If, in our teaching, we engage the difficult questions related to social justice, world religions, and our own Christian faith, we prepare our children and youth to enter into the world as critical thinkers. Life is never black and white and we do ourselves a disservice if we approach teaching Christian Formation as if it had simple answers to match our complex questions.
One of the things I love about the Episcopal Church is that we are a thinking church. We engage difficult subjects and live in a tension between certainty and mystery. The world we live in wants us to have all of the answers; we can do a lot of good if we can teach our children that the process of arriving at a solution is oftentimes more important than the solution itself.
Like the road to Emmaus, Christ can walk beside us in our confusion and doubt, and even is “ever present in times of trouble.”
Ms. Strickland’s math classes were lessons in formation. She taught us to be serious when necessary and to laugh often. She taught us to challenge ourselves and to think creatively in search of solutions. She taught me that I am only limited by my own fears and uncertainties. Ms. Strickland shared her wisdom and love in addition to her knowledge.
James’ Epistle warns about teaching because it is much easier for us to criticize those who teach than challenge ourselves to become teachers. But it is important to note that we cannot experience the tremendous rewards of teaching if we do not try to teach.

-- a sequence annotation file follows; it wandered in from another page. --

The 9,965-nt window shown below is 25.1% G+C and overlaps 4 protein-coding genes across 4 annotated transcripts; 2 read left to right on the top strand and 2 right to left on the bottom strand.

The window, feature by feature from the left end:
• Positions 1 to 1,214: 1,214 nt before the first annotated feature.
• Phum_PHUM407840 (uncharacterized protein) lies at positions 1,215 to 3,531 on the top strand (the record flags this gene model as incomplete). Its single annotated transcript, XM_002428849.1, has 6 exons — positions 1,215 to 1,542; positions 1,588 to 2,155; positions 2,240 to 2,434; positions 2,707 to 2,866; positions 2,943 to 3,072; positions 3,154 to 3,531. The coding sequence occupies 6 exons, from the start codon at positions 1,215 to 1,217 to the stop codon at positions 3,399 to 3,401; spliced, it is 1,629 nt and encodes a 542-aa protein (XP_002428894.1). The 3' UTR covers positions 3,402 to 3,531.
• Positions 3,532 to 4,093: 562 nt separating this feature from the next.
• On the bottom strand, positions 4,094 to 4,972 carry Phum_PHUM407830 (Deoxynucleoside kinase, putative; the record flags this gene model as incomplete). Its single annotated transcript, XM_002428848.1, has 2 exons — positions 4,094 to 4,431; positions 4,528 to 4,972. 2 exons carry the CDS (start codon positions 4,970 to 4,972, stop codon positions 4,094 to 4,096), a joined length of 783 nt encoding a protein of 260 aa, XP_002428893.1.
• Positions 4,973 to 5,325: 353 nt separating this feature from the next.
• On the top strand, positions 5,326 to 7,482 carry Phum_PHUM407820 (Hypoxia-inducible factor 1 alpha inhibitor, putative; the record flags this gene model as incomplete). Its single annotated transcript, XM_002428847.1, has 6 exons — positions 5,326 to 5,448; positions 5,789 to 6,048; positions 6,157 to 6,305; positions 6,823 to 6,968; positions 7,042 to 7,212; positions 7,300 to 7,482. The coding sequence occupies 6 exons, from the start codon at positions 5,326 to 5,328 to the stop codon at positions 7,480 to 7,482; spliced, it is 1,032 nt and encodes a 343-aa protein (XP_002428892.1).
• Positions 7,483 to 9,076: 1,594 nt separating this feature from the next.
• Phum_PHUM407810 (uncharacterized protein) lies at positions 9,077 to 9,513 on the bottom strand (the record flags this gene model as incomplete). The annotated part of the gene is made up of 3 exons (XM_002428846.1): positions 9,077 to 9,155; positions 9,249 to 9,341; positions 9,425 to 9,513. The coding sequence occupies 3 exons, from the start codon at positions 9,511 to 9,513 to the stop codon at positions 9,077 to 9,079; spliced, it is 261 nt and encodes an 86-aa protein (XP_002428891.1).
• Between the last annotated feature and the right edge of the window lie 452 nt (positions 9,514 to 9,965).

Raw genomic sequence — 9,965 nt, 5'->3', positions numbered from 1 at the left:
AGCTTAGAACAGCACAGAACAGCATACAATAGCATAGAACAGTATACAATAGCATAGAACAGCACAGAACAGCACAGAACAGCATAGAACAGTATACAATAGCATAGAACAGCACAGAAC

The Letter to James reminds us that teaching is a ministry of the Holy Spirit and therefore has the power to change minds, hearts and souls.
The sculpting of souls is perhaps the highest calling of humanity.
BUT GUESS WHAT?
We are all called to teach.
Remember your Baptismal vows?
Either you or someone on your behalf answered yes to this question at the moment of your baptism: “Will you proclaim by word and example the Good News of God in Christ?”
So don’t think you can avoid the warning in the Letter to James about teaching the faith.
He is not talking to a select group of teachers… through our baptismal vows, his reminder to teach in the power of the Holy Spirit is actually a call to all of us
. Don’t be afraid of what James says… he is speaking to us all.
So let’s all figure out how to respond… as individuals, as families, as friends and as the family of Christ in our Church.
Close your eyes. I want you to call to mind the image of a beloved teacher from your past. Perhaps it is someone who taught you in a formal setting like school, university, or Christian Formation programming. Perhaps it was an informal setting like a family relationship, a colleague, or a mentor. What keeps that person fresh in your mind? Now, I want you to consider how your life would have been different had they shied away from the task of teaching. — okay, you can open them again.
I’m not saying it will be easy – but I can promise that teaching others, in any context, has the potential to change lives; your life, and the lives of those you teach. So, what do you say? Are you willing to change a life?
Through Baptism, we are already empowered to change our life and the lives of others.
As the Paul writes to Timothy, “For God did not give us a spirit of timidity, but a spirit of power, of love and of self-discipline
The only thing left to do is start teaching.
After all, we are all called by St. Paul, to “be prepared to give an answer for the hope that [we] have.”
(1 Peter 3:15)
The world is starving for hope.
Christ is our paschal feast.
Take part in that feast today and pray about how YOU can teach our faith to the world.